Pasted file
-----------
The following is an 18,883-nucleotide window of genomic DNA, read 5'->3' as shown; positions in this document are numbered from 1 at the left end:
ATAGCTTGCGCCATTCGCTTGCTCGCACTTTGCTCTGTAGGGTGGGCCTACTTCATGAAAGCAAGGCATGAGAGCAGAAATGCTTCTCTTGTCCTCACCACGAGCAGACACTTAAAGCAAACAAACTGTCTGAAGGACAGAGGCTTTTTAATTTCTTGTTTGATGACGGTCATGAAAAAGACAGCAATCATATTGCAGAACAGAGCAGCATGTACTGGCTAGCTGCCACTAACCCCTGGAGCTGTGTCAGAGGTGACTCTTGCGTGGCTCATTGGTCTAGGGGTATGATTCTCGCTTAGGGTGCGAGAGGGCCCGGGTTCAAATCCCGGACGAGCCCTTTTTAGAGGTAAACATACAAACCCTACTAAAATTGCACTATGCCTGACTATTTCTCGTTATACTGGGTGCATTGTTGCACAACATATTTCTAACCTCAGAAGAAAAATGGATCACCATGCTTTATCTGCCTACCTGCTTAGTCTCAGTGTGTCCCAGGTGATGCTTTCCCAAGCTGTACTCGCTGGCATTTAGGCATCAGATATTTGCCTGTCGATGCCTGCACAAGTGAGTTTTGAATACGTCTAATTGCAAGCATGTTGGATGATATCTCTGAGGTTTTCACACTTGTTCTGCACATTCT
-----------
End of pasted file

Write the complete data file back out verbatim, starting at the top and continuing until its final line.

The following is an 18,883-nucleotide window of genomic DNA, read 5'->3' as shown; positions in this document are numbered from 1 at the left end:
ATAGCTTGCGCCATTCGCTTGCTCGCACTTTGCTCTGTAGGGTGGGCCTACTTCATGAAAGCAAGGCATGAGAGCAGAAATGCTTCTCTTGTCCTCACCACGAGCAGACACTTAAAGCAAACAAACTGTCTGAAGGACAGAGGCTTTTTAATTTCTTGTTTGATGACGGTCATGAAAAAGACAGCAATCATATTGCAGAACAGAGCAGCATGTACTGGCTAGCTGCCACTAACCCCTGGAGCTGTGTCAGAGGTGACTCTTGCGTGGCTCATTGGTCTAGGGGTATGATTCTCGCTTAGGGTGCGAGAGGGCCCGGGTTCAAATCCCGGACGAGCCCTTTTTAGAGGTAAACATACAAACCCTACTAAAATTGCACTATGCCTGACTATTTCTCGTTATACTGGGTGCATTGTTGCACAACATATTTCTAACCTCAGAAGAAAAATGGATCACCATGCTTTATCTGCCTACCTGCTTAGTCTCAGTGTGTCCCAGGTGATGCTTTCCCAAGCTGTACTCGCTGGCATTTAGGCATCAGATATTTGCCTGTCGATGCCTGCACAAGTGAGTTTTGAATACGTCTAATTGCAAGCATGTTGGATGATATCTCTGAGGTTTTCACACTTGTTCTGCACATTCT